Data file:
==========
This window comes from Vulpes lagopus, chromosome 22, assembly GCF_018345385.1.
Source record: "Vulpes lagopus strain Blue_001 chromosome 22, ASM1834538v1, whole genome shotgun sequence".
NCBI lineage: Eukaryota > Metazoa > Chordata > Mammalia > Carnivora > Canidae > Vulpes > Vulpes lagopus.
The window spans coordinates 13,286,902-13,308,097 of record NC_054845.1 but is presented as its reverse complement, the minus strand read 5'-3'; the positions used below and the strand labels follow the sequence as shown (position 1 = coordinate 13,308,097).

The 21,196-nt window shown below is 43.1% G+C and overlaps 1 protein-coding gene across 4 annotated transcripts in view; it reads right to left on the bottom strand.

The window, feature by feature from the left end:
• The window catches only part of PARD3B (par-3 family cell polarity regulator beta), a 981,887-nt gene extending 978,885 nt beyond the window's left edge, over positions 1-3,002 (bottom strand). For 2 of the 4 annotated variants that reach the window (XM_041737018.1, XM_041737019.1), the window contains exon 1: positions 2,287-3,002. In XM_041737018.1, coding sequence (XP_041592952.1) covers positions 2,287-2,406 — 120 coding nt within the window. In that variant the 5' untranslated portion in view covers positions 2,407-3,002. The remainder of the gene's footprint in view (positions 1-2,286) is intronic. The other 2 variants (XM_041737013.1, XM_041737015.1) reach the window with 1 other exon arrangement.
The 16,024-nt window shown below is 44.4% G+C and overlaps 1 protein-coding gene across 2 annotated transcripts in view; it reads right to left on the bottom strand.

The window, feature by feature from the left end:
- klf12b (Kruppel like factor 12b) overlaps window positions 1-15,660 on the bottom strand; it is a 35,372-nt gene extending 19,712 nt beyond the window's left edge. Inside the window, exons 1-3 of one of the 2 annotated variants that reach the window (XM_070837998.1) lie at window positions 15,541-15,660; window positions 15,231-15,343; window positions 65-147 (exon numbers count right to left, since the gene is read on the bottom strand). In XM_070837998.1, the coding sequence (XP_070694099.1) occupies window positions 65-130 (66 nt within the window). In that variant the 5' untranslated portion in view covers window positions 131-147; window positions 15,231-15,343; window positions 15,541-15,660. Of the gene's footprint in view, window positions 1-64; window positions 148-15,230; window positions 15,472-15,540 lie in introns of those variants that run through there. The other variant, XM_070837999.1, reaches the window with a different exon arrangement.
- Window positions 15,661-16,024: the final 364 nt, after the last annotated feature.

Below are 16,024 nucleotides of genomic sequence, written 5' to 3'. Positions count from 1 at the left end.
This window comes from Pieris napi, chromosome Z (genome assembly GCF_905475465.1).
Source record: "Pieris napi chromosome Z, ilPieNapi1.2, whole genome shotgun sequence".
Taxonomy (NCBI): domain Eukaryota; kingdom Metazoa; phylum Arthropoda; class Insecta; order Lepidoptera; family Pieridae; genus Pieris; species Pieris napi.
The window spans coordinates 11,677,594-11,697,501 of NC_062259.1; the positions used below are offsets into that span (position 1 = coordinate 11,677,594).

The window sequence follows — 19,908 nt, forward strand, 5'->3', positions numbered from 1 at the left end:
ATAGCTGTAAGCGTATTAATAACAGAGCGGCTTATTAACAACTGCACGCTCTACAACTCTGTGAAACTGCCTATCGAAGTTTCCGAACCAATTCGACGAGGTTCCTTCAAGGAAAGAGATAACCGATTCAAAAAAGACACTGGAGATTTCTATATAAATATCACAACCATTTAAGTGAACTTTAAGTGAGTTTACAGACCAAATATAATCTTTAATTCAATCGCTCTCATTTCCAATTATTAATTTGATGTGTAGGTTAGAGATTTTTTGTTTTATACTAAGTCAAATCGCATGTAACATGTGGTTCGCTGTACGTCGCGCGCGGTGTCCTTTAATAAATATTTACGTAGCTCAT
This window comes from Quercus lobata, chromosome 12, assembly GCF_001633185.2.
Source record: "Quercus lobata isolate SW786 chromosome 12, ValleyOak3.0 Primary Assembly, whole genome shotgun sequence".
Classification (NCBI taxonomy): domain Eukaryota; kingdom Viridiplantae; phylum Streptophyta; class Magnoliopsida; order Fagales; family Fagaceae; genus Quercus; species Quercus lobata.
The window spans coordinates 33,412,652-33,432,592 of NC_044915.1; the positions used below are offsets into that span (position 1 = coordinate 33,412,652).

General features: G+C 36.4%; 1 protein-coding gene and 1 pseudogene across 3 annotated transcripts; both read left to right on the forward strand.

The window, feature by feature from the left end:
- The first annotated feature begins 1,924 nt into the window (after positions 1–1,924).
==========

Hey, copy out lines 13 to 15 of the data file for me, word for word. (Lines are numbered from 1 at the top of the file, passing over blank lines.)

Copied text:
This window comes from Pieris napi, chromosome Z (genome assembly GCF_905475465.1).
Source record: "Pieris napi chromosome Z, ilPieNapi1.2, whole genome shotgun sequence".
Taxonomy (NCBI): domain Eukaryota; kingdom Metazoa; phylum Arthropoda; class Insecta; order Lepidoptera; family Pieridae; genus Pieris; species Pieris napi.